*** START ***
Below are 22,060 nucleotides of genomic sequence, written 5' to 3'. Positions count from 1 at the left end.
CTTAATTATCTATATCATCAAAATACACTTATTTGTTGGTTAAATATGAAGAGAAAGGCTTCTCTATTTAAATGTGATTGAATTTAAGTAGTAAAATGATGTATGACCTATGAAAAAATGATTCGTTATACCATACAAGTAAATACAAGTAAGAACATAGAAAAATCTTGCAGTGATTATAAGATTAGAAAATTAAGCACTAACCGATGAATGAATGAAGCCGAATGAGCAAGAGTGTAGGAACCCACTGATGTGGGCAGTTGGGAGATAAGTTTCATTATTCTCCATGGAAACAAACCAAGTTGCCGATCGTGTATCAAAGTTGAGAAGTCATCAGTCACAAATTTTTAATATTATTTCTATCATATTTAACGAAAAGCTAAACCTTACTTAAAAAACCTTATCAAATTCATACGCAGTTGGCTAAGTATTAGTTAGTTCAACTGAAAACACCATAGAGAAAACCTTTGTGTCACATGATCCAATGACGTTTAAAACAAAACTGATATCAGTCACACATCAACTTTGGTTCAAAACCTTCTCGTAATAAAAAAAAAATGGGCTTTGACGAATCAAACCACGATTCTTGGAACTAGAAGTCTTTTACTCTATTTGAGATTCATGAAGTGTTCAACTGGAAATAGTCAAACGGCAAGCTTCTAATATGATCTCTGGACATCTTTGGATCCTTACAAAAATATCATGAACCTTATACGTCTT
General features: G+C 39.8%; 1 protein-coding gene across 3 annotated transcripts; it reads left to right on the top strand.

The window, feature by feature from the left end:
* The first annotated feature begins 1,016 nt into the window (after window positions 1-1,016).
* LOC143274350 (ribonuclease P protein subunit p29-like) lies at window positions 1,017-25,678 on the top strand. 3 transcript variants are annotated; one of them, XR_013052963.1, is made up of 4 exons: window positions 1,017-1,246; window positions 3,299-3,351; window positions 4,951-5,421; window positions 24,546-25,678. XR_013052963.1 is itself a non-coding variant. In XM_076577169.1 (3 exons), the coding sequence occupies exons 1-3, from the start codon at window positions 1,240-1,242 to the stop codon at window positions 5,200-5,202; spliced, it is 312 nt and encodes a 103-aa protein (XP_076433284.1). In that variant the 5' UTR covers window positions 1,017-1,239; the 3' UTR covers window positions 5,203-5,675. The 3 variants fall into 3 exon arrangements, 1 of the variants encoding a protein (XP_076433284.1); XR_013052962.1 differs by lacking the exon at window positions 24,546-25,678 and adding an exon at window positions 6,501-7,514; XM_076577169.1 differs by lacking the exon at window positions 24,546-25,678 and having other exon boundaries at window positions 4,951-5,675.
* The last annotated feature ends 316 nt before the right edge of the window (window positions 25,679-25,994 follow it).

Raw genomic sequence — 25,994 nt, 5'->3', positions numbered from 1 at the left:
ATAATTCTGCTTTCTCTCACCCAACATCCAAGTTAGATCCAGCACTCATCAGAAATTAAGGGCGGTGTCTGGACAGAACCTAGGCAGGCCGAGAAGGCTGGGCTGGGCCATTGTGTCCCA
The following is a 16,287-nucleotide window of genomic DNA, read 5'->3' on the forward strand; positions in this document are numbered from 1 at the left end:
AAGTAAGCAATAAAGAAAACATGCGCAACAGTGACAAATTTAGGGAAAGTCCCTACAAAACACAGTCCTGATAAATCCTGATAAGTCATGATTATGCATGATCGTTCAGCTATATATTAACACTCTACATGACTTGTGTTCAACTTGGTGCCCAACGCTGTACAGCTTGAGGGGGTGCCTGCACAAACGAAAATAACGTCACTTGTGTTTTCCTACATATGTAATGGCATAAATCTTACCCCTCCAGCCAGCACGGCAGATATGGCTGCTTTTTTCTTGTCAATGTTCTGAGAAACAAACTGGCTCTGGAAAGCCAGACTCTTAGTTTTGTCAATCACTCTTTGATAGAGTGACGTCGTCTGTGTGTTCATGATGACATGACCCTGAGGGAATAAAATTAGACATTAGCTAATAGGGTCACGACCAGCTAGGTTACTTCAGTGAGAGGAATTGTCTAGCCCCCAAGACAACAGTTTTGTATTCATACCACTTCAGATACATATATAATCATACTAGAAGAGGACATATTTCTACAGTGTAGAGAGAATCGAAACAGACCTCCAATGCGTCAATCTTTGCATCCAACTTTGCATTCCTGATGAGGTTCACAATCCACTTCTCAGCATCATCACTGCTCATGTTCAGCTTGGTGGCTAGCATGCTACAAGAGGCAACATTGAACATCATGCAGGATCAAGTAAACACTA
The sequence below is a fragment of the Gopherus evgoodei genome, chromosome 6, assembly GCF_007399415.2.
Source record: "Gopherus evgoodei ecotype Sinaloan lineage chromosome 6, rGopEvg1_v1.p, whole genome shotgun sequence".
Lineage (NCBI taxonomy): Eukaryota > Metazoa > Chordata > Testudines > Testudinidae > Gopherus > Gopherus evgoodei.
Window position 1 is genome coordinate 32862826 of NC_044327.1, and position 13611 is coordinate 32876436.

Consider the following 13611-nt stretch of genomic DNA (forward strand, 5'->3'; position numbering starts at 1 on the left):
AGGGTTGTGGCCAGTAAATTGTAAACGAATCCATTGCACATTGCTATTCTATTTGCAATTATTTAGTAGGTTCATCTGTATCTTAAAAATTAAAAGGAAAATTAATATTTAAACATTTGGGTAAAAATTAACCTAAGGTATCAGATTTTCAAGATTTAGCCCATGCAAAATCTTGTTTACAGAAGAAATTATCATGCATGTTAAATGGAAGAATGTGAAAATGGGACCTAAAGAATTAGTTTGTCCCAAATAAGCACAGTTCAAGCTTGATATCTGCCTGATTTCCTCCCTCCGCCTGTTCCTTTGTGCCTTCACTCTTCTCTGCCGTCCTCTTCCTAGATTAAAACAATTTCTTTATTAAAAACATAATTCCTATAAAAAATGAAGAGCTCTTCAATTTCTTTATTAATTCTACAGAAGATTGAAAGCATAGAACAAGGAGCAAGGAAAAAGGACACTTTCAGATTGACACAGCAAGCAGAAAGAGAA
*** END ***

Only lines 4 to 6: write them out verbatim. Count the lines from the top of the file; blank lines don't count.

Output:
The window, feature by feature from the left end:
* The first annotated feature begins 1,016 nt into the window (after window positions 1-1,016).
* LOC143274350 (ribonuclease P protein subunit p29-like) lies at window positions 1,017-25,678 on the top strand. 3 transcript variants are annotated; one of them, XR_013052963.1, is made up of 4 exons: window positions 1,017-1,246; window positions 3,299-3,351; window positions 4,951-5,421; window positions 24,546-25,678. XR_013052963.1 is itself a non-coding variant. In XM_076577169.1 (3 exons), the coding sequence occupies exons 1-3, from the start codon at window positions 1,240-1,242 to the stop codon at window positions 5,200-5,202; spliced, it is 312 nt and encodes a 103-aa protein (XP_076433284.1). In that variant the 5' UTR covers window positions 1,017-1,239; the 3' UTR covers window positions 5,203-5,675. The 3 variants fall into 3 exon arrangements, 1 of the variants encoding a protein (XP_076433284.1); XR_013052962.1 differs by lacking the exon at window positions 24,546-25,678 and adding an exon at window positions 6,501-7,514; XM_076577169.1 differs by lacking the exon at window positions 24,546-25,678 and having other exon boundaries at window positions 4,951-5,675.